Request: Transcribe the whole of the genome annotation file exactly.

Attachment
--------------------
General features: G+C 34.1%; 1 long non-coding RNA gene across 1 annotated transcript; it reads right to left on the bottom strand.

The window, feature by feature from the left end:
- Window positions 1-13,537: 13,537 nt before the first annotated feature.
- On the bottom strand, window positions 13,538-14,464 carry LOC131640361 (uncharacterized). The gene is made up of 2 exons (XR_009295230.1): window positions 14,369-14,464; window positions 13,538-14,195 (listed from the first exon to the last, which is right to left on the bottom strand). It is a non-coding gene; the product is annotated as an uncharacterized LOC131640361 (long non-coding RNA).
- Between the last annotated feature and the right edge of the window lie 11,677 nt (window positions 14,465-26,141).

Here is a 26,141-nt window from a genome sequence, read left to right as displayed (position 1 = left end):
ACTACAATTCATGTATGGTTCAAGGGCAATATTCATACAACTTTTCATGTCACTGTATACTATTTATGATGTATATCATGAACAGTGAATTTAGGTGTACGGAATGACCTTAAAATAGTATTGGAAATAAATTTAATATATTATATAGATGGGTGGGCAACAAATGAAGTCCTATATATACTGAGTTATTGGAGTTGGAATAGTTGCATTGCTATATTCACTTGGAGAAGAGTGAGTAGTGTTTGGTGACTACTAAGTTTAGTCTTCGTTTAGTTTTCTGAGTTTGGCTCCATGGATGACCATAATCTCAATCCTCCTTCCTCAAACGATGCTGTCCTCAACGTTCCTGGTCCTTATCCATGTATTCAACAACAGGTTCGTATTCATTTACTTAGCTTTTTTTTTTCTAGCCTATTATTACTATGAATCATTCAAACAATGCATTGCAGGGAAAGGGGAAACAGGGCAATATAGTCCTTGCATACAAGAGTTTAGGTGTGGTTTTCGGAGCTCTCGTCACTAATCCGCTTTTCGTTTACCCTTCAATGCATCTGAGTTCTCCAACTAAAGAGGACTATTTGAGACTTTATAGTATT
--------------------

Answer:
General features: G+C 34.1%; 1 long non-coding RNA gene across 1 annotated transcript; it reads right to left on the bottom strand.

The window, feature by feature from the left end:
- Window positions 1-13,537: 13,537 nt before the first annotated feature.
- On the bottom strand, window positions 13,538-14,464 carry LOC131640361 (uncharacterized). The gene is made up of 2 exons (XR_009295230.1): window positions 14,369-14,464; window positions 13,538-14,195 (listed from the first exon to the last, which is right to left on the bottom strand). It is a non-coding gene; the product is annotated as an uncharacterized LOC131640361 (long non-coding RNA).
- Between the last annotated feature and the right edge of the window lie 11,677 nt (window positions 14,465-26,141).

Here is a 26,141-nt window from a genome sequence, read left to right as displayed (position 1 = left end):
ACTACAATTCATGTATGGTTCAAGGGCAATATTCATACAACTTTTCATGTCACTGTATACTATTTATGATGTATATCATGAACAGTGAATTTAGGTGTACGGAATGACCTTAAAATAGTATTGGAAATAAATTTAATATATTATATAGATGGGTGGGCAACAAATGAAGTCCTATATATACTGAGTTATTGGAGTTGGAATAGTTGCATTGCTATATTCACTTGGAGAAGAGTGAGTAGTGTTTGGTGACTACTAAGTTTAGTCTTCGTTTAGTTTTCTGAGTTTGGCTCCATGGATGACCATAATCTCAATCCTCCTTCCTCAAACGATGCTGTCCTCAACGTTCCTGGTCCTTATCCATGTATTCAACAACAGGTTCGTATTCATTTACTTAGCTTTTTTTTTTCTAGCCTATTATTACTATGAATCATTCAAACAATGCATTGCAGGGAAAGGGGAAACAGGGCAATATAGTCCTTGCATACAAGAGTTTAGGTGTGGTTTTCGGAGCTCTCGTCACTAATCCGCTTTTCGTTTACCCTTCAATGCATCTGAGTTCTCCAACTAAAGAGGACTATTTGAGACTTTATAGTATT